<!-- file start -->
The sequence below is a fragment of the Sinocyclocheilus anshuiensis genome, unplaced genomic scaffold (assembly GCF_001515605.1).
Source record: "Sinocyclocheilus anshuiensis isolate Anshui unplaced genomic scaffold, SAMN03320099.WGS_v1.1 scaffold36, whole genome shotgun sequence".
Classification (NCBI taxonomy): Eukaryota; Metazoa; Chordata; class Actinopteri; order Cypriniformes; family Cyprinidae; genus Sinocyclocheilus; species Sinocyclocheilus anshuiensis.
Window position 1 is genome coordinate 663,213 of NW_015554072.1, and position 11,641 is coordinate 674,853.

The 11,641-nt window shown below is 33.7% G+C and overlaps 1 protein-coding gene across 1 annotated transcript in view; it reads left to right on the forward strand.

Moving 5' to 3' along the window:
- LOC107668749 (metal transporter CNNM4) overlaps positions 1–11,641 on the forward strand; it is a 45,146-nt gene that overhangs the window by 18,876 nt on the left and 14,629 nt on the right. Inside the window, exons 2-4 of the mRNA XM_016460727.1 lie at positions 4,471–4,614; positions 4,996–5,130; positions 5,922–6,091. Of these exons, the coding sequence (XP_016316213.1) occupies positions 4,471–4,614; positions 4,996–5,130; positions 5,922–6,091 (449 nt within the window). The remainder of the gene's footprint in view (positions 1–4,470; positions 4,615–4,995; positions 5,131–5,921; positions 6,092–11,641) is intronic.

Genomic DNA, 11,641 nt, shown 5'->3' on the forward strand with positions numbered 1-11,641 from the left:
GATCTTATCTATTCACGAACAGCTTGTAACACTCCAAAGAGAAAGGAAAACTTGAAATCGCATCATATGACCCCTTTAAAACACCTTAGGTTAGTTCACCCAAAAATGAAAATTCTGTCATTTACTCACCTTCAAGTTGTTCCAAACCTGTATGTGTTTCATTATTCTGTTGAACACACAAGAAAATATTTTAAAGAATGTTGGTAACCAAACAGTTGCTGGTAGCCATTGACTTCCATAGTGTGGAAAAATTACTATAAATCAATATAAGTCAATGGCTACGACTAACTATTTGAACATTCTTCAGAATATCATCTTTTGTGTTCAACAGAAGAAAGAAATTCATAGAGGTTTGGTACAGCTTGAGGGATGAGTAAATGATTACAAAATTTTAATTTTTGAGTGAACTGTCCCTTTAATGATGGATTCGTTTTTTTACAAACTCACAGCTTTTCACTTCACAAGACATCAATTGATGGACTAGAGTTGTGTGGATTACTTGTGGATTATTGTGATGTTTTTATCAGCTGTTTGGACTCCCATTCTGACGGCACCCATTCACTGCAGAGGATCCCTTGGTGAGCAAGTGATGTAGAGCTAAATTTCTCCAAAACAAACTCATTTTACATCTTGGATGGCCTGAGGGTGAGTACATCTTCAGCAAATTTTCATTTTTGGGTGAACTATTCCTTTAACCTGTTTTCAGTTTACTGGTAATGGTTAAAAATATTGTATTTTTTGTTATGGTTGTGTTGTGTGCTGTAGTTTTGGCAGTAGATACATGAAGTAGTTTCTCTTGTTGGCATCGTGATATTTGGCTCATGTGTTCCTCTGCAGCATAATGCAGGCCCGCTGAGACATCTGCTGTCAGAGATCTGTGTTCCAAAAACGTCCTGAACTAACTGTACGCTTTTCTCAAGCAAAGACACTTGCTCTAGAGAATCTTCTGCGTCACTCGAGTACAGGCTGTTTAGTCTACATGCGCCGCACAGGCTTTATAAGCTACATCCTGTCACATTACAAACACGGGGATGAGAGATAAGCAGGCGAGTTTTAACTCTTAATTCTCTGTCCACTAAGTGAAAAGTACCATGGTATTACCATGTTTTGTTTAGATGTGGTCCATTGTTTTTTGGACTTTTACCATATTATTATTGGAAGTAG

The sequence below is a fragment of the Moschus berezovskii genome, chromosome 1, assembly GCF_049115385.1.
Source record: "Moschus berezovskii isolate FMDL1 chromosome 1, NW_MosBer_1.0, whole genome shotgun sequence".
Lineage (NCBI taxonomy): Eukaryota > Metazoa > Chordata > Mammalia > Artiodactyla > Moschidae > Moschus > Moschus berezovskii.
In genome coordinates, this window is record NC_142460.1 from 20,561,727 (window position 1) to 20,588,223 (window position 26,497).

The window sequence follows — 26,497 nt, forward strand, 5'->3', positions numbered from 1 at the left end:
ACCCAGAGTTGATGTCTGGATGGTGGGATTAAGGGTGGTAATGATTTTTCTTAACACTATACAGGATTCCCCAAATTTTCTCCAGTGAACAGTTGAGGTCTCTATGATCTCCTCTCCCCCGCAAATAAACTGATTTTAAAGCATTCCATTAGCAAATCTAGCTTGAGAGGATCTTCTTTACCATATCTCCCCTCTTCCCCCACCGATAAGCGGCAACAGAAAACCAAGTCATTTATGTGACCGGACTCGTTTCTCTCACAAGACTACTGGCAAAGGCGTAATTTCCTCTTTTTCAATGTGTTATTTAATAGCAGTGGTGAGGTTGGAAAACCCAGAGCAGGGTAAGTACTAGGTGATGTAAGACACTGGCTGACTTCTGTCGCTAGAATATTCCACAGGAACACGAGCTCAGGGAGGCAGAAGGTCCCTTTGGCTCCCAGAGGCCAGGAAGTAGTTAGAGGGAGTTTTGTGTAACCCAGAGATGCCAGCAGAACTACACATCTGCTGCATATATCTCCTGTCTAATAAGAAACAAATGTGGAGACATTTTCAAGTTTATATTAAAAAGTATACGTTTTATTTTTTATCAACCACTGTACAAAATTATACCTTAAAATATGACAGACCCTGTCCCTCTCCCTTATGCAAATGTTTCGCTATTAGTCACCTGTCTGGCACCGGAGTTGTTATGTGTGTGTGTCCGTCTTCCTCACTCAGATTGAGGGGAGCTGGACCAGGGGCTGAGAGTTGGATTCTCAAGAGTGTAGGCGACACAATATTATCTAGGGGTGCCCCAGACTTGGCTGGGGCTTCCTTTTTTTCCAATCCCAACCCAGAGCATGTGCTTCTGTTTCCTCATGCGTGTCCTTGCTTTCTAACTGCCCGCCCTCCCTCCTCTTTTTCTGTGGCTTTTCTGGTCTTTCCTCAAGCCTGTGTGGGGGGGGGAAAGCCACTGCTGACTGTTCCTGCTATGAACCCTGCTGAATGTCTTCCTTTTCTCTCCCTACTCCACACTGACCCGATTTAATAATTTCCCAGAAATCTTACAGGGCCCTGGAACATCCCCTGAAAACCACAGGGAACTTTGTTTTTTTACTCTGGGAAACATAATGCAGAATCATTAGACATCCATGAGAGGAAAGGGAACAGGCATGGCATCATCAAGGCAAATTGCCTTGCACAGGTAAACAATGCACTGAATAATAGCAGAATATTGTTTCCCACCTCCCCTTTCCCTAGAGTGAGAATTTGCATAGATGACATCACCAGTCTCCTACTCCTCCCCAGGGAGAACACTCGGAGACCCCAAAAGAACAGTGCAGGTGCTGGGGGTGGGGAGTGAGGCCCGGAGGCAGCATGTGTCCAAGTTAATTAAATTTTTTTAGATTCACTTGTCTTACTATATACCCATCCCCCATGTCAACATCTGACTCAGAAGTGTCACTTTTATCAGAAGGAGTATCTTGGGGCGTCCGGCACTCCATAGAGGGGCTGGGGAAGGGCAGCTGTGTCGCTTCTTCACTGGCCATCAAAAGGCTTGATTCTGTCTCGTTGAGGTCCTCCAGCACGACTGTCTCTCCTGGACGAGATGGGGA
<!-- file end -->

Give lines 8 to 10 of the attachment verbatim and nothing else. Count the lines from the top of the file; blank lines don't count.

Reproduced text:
Genomic DNA, 11,641 nt, shown 5'->3' on the forward strand with positions numbered 1-11,641 from the left:
GATCTTATCTATTCACGAACAGCTTGTAACACTCCAAAGAGAAAGGAAAACTTGAAATCGCATCATATGACCCCTTTAAAACACCTTAGGTTAGTTCACCCAAAAATGAAAATTCTGTCATTTACTCACCTTCAAGTTGTTCCAAACCTGTATGTGTTTCATTATTCTGTTGAACACACAAGAAAATATTTTAAAGAATGTTGGTAACCAAACAGTTGCTGGTAGCCATTGACTTCCATAGTGTGGAAAAATTACTATAAATCAATATAAGTCAATGGCTACGACTAACTATTTGAACATTCTTCAGAATATCATCTTTTGTGTTCAACAGAAGAAAGAAATTCATAGAGGTTTGGTACAGCTTGAGGGATGAGTAAATGATTACAAAATTTTAATTTTTGAGTGAACTGTCCCTTTAATGATGGATTCGTTTTTTTACAAACTCACAGCTTTTCACTTCACAAGACATCAATTGATGGACTAGAGTTGTGTGGATTACTTGTGGATTATTGTGATGTTTTTATCAGCTGTTTGGACTCCCATTCTGACGGCACCCATTCACTGCAGAGGATCCCTTGGTGAGCAAGTGATGTAGAGCTAAATTTCTCCAAAACAAACTCATTTTACATCTTGGATGGCCTGAGGGTGAGTACATCTTCAGCAAATTTTCATTTTTGGGTGAACTATTCCTTTAACCTGTTTTCAGTTTACTGGTAATGGTTAAAAATATTGTATTTTTTGTTATGGTTGTGTTGTGTGCTGTAGTTTTGGCAGTAGATACATGAAGTAGTTTCTCTTGTTGGCATCGTGATATTTGGCTCATGTGTTCCTCTGCAGCATAATGCAGGCCCGCTGAGACATCTGCTGTCAGAGATCTGTGTTCCAAAAACGTCCTGAACTAACTGTACGCTTTTCTCAAGCAAAGACACTTGCTCTAGAGAATCTTCTGCGTCACTCGAGTACAGGCTGTTTAGTCTACATGCGCCGCACAGGCTTTATAAGCTACATCCTGTCACATTACAAACACGGGGATGAGAGATAAGCAGGCGAGTTTTAACTCTTAATTCTCTGTCCACTAAGTGAAAAGTACCATGGTATTACCATGTTTTGTTTAGATGTGGTCCATTGTTTTTTGGACTTTTACCATATTATTATTGGAAGTAG

The sequence below is a fragment of the Moschus berezovskii genome, chromosome 1, assembly GCF_049115385.1.